Our choices get clearer and clearer the more we invite back in our own clarity of light.

And friends, it’s never been more clear: The world needs our collective light. Our collective original brilliance.

Go and shine. Unlearn and shine. Unlearn and shine.


And that’s what I spoke about in NYC. Unlearning our way back to our most authentic essence.

I loved it! And I hope to do more speaking. It feels like a completely new way of expressing all that I express in my paintings. Feels good.

Big love,

Kelly Rae

PS: This new painting is totally inspired by all that I spoke about. May it inspire you on your quest back to your original brilliance. xo

PPS: Here’s a quick time-lapse showing the above piece being painted for my Kelly Rae Unscripted series. For those of you who want to receive weekly painting videos from me, be sure to sign up over here!

Sending much love,

Show/Hide Comments (19 comments)
  1. Wendy

    I was just on DecalGirl and came across your art as a laptop skin. The art is captivating. As an educator, the quote intrigued me. We’re all about learning not unlearning. So, I Googled this madness of unlearning to find an explanation for it and I came across your blog. This concept is such a beautiful truth. It really resonated with me. Thank you for sharing this revelation with us. I will be following your journey…it’s inspirational.

    With warmest appreciation,

    • Kelly Rae Roberts

      Wendy, thanks so much for your comment. It brighten my day to hear from an educator and I loved that you said “I googled this madness” – YES! Here’d to unlearning our way, always, back to the essence of who we are.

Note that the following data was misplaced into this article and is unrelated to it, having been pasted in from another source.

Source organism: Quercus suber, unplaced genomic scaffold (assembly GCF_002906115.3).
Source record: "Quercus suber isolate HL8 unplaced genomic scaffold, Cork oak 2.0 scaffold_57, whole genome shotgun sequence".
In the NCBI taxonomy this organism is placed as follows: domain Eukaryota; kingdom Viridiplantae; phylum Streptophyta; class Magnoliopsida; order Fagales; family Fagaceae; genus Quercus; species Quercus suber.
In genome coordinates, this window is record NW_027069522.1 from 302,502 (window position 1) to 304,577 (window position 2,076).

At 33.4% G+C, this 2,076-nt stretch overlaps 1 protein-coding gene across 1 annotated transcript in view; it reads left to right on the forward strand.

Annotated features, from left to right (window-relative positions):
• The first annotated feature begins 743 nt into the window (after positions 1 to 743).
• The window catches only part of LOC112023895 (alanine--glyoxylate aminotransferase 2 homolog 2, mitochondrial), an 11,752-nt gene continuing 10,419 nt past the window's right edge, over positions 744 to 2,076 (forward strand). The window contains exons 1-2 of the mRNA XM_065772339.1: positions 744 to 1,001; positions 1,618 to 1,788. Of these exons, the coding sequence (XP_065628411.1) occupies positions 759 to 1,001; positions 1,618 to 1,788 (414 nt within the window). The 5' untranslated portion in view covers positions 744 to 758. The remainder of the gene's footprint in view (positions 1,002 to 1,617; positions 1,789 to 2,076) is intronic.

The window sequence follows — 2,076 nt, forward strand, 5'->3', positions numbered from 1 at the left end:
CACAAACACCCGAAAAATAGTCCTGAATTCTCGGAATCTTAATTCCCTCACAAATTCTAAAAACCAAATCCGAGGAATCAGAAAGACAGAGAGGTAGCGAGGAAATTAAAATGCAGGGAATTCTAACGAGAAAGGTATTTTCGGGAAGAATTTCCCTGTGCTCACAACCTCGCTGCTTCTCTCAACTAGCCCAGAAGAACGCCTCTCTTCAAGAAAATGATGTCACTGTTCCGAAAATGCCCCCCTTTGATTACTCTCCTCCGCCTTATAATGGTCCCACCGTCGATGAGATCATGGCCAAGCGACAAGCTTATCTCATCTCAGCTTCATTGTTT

2. Jody Wright

    So true! There is so much to unlearn and let go of but when we do our passion for living returns.

  3. Maya Rose

    Kelly Rae, thank you for your words of wisdom. you are a shining Light and an inspiration to me on my own creative journey. Thank you for your courage, bravery, huge loving heart that embraces all of life and all of us. We are all sisters in this together – LightWorkers! SHINE ON SISTER!!!!!! xoxoxoxoxoxoxo

    • Kelly Rae Roberts

      Wow, thank you so much, Maya! Shine on!!!

  4. Luz Hernandez

    Kelly Rae, You are radiant!!!
    You are such an inspiration to me and you convey exactly the words that have been bottled up inside of me. You are a great writer and communicator of feelings and thoughts. Keep following the light and shine brighter so we can continue learning from you.

    • Kelly Rae Roberts

      Thank you thank you, Luz! Sending so much gratitude!!

  5. Jamie

    Your words are so beautiful. You are beautiful.

    • Kelly Rae Roberts

      Sending lots of light and gratitude your way, Jamie!

  6. Kathy

    AHHH! Such a true and lifegiving message…one I’ve been talking about and trying to live for years. A favorite image for this ” unlearning” adventure is the daisy growing through the cement crack in the road. Keep shining!

    • Kelly Rae Roberts

      Love love love that image! Thank you!

  7. Catalina

    Thank you, this is beautiful.

    • Kelly Rae Roberts

      Thank you, Catalina!

  8. Peggy R

    Wow, Kelly Rae. You are one of my true inspirations. I have been feeling like this for a while now. Thank you .

    • Kelly Rae Roberts

      Love it when we’re all on similar wavelengths, right? Thanks for being here, Peggy!

  9. Robin

    Kelly Rae, you are brilliant and so articulate. You always amaze me! Thanks for sharing from your heart.

    • Kelly Rae Roberts

      And thank YOU for being a part of this Possibilitarian tribe! Sending lots of light your way!

  10. Jude

    Kelly, this is beautiful.

    • Kelly Rae Roberts

      Thank you, Jude!


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Hello + welcome!

I’m Kelly Rae Roberts

Before I picked up my first paintbrush at the age of 30, I was a medical social worker. I followed my creative whispers, and today I’m an artist & Possibilitarian. I’m passionate about creating meaningful art and experiences that awaken and inspire our spirits.